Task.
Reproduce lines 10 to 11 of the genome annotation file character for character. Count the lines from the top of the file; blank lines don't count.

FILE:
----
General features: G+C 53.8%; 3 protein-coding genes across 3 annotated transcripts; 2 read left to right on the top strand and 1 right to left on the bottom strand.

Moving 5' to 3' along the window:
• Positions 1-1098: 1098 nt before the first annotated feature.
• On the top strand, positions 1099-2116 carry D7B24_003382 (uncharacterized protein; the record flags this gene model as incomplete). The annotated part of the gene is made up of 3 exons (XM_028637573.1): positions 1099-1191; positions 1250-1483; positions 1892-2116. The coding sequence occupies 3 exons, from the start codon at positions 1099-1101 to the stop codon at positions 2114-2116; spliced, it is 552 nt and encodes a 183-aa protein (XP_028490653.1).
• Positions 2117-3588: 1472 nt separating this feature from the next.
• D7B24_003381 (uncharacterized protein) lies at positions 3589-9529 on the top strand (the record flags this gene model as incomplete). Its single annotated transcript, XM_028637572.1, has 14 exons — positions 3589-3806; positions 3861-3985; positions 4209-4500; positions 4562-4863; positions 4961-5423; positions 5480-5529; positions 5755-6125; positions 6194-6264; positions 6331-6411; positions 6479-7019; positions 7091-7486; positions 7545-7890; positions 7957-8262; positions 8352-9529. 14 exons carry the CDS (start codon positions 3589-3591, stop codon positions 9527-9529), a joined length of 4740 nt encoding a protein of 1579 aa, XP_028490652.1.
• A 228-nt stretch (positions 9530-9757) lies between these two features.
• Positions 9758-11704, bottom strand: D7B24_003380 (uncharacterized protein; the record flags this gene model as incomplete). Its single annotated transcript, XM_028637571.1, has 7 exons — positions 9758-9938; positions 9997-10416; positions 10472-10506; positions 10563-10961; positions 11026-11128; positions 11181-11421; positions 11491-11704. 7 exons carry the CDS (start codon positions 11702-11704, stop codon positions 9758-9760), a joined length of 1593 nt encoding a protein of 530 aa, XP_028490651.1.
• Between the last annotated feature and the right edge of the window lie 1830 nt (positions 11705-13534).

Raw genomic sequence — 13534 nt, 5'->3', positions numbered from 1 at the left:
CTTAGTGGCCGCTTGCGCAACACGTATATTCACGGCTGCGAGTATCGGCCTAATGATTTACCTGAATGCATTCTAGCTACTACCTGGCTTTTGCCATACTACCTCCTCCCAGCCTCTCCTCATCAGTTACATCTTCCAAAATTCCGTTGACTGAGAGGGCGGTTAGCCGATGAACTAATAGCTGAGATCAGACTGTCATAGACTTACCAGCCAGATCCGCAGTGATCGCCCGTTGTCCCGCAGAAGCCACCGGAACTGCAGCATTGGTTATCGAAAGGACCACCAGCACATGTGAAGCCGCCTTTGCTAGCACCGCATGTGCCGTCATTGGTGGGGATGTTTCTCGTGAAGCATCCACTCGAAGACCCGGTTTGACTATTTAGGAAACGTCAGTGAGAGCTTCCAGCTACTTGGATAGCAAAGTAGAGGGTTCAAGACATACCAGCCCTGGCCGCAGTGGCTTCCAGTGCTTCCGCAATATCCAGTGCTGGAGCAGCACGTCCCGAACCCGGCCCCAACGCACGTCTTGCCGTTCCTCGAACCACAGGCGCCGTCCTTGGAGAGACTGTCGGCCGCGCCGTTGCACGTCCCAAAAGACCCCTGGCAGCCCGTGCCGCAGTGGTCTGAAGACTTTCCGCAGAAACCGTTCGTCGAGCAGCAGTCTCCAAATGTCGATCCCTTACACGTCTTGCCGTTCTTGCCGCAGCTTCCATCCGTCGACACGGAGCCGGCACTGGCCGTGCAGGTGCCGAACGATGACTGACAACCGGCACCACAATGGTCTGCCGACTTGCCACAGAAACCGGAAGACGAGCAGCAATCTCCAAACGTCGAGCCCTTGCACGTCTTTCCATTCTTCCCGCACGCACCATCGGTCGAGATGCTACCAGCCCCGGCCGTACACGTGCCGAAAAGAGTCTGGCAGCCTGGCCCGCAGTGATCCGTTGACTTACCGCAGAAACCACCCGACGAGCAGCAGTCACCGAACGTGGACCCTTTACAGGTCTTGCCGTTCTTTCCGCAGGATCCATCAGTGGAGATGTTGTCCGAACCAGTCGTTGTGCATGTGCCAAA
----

Raw genomic sequence — 13534 nt, 5'->3', positions numbered from 1 at the left:
CTTAGTGGCCGCTTGCGCAACACGTATATTCACGGCTGCGAGTATCGGCCTAATGATTTACCTGAATGCATTCTAGCTACTACCTGGCTTTTGCCATACTACCTCCTCCCAGCCTCTCCTCATCAGTTACATCTTCCAAAATTCCGTTGACTGAGAGGGCGGTTAGCCGATGAACTAATAGCTGAGATCAGACTGTCATAGACTTACCAGCCAGATCCGCAGTGATCGCCCGTTGTCCCGCAGAAGCCACCGGAACTGCAGCATTGGTTATCGAAAGGACCACCAGCACATGTGAAGCCGCCTTTGCTAGCACCGCATGTGCCGTCATTGGTGGGGATGTTTCTCGTGAAGCATCCACTCGAAGACCCGGTTTGACTATTTAGGAAACGTCAGTGAGAGCTTCCAGCTACTTGGATAGCAAAGTAGAGGGTTCAAGACATACCAGCCCTGGCCGCAGTGGCTTCCAGTGCTTCCGCAATATCCAGTGCTGGAGCAGCACGTCCCGAACCCGGCCCCAACGCACGTCTTGCCGTTCCTCGAACCACAGGCGCCGTCCTTGGAGAGACTGTCGGCCGCGCCGTTGCACGTCCCAAAAGACCCCTGGCAGCCCGTGCCGCAGTGGTCTGAAGACTTTCCGCAGAAACCGTTCGTCGAGCAGCAGTCTCCAAATGTCGATCCCTTACACGTCTTGCCGTTCTTGCCGCAGCTTCCATCCGTCGACACGGAGCCGGCACTGGCCGTGCAGGTGCCGAACGATGACTGACAACCGGCACCACAATGGTCTGCCGACTTGCCACAGAAACCGGAAGACGAGCAGCAATCTCCAAACGTCGAGCCCTTGCACGTCTTTCCATTCTTCCCGCACGCACCATCGGTCGAGATGCTACCAGCCCCGGCCGTACACGTGCCGAAAAGAGTCTGGCAGCCTGGCCCGCAGTGATCCGTTGACTTACCGCAGAAACCACCCGACGAGCAGCAGTCACCGAACGTGGACCCTTTACAGGTCTTGCCGTTCTTTCCGCAGGATCCATCAGTGGAGATGTTGTCCGAACCAGTCGTTGTGCATGTGCCAAA